Hot Take on Brewing Lagers

Here's our hot take on brewing lagers - we actually think they can be easier to make in some aspects compared to ales.

Simple Grain Bills

The grist or grain bills for lagers are generally pretty simple, comprising mostly of pale or pilsner malt. Of course you can include other malts as well, but specialty malts don't play as big of a role in lagers as they do in ales.

Simple Hop Schedules

As with grain bills, the hop schedules for a lager are pretty simple as well. For many lager styles, a single 60 (or 30 minute) addition may be all that is required to get the bitterness and flavour profile you need. Whirlpool hopping, or dry hopping are far less common when making a lager compared to making an ale. The other benefit of reduced hop rates mean they can actually be cheaper to make, especially if you're comparing it to heavily-hopped ale styles that can use several hundred grams of hops for a single batch.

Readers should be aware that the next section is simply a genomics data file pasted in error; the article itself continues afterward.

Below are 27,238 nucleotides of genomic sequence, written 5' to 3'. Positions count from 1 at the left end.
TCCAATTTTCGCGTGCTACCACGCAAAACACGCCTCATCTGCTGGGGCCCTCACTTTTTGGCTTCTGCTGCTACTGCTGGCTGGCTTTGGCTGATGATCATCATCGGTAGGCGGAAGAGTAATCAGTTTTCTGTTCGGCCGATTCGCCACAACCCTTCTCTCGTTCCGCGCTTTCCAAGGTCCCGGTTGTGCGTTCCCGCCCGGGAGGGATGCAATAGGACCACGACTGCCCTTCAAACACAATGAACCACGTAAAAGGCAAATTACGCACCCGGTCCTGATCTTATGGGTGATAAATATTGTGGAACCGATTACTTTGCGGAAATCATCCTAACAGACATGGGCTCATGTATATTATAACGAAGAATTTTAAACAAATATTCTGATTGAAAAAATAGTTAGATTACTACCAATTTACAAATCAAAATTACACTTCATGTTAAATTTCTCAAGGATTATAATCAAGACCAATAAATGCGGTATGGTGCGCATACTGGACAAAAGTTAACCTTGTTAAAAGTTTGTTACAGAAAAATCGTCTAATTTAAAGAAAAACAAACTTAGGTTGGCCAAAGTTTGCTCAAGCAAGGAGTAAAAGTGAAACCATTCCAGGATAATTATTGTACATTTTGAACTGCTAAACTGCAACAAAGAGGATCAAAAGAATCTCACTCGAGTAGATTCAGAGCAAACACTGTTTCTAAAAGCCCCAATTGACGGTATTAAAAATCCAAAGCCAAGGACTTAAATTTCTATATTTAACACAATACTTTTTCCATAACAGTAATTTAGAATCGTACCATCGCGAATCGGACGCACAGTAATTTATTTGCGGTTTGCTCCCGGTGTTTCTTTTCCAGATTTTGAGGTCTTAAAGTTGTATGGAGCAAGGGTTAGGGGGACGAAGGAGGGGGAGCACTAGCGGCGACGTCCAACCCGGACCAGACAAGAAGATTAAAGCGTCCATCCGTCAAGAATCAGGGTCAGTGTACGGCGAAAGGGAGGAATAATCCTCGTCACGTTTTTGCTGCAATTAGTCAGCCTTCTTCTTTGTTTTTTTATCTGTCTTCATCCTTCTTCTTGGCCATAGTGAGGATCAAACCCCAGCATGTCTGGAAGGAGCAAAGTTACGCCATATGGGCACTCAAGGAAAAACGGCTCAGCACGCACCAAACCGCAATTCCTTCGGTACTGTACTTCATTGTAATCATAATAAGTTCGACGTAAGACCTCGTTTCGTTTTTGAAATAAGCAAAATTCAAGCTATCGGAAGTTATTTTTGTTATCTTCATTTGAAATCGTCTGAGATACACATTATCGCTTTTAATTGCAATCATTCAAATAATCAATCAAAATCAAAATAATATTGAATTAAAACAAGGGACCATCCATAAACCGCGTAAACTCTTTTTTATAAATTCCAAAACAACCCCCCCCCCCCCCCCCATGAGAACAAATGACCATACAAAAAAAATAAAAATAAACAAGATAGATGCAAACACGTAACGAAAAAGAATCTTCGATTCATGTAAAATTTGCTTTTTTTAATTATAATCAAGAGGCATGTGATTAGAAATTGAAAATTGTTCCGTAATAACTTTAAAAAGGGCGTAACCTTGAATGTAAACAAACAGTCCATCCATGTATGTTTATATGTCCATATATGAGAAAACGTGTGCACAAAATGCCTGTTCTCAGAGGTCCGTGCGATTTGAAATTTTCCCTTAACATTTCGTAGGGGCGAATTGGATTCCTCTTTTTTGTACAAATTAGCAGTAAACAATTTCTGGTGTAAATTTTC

Simple Water Profiles

Water profiles when brewing a lager are generally pretty soft, with very little mineral content being required. Ales, particularly those with plenty of hops will often call for elevated levels of chloride or sulfate to help modify mouthfeel or accentuate hop flavours, but lagers don't need this. As with making any beer, the most important thing to do is remove chlorine or chloramine (use a campden tablet) from your source water. If your water otherwise tastes good to drink, you can make a good lager with it. We don't add any mineral additions to our tap water (aside from running it through a filter to remove chlorine) when making lagers.